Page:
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Etan Patz: Officials suspend investigation during downpour (UPDATED)

Cops are searching for new clues in the Etan Patz cold case.

The FBI suspended their search today during a downpour, temporarily stopping their probe of a space below a Prince Street apartment building for clues in the cold-case mystery of Etan Patz.

Patz, 6, disappeared in 1979 on his way to the bus stop. Last week, NYPD and FBI agents blocked off a Prince Street block to investigate a new tip in the case.

Officials would not detail the tip, but NYPD spokesman Paul Browne confirmed to Metro that the department has human remains specialists on site.

"The search is active and very much ongoing, and we'll be here for as long as it takes," FBI spokesman J. Peter Donald told Metro.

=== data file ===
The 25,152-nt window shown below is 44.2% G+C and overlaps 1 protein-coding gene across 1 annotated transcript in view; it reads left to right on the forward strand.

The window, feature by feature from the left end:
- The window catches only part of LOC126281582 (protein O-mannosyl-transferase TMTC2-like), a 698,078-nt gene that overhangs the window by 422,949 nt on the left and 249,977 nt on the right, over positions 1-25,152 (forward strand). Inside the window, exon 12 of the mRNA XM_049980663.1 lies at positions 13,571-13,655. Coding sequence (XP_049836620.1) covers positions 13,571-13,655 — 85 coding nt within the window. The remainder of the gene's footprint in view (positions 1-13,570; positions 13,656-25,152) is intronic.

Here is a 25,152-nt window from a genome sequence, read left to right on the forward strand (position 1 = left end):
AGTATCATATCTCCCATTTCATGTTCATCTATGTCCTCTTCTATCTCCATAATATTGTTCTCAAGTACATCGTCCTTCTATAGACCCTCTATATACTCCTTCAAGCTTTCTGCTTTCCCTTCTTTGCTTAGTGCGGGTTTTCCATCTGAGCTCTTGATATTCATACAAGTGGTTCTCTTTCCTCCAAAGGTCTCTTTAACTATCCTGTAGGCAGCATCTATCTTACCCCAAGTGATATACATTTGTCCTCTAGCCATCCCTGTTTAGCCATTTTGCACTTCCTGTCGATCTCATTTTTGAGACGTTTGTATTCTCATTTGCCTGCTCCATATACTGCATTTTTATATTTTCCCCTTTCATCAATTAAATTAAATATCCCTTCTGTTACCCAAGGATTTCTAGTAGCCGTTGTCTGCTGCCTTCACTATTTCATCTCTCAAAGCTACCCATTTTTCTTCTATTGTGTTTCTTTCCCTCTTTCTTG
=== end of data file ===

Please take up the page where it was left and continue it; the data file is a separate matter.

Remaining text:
Donald said FBI agents will be back on the scene tomorrow to continue the investigation.

About 30 to 40 FBI agents from the Evidence Response Team Unit are removing materials from the apartment, which will be sent to their Virginia headquarters for testing, Donald said.

According to reports, investigators are testing a stain found in the basement.Police started searching the basement after a cadaver dog smelled human remains there, according to the New York Post.

The Daily News reports that agents have visited a retired handyman, Othniel Miller, 75, three times in two days. Miller was seen with Patz the night before he disappeared, according to the newspaper.

"Give him some privacy," his daughter told the newspaper.

For years, police considered Jose Ramos the main suspect. Ramos was an acquaintance of the boy's babysitter and is now in prison for child molestation, but was never charged in the case.

Cops are interested in Miller's workspace, which was in the basement of the Prince Street building.

The New York Post reported that the cellar was transformed into a playground, where neighborhood children, including Patz's older sister, Shira, played.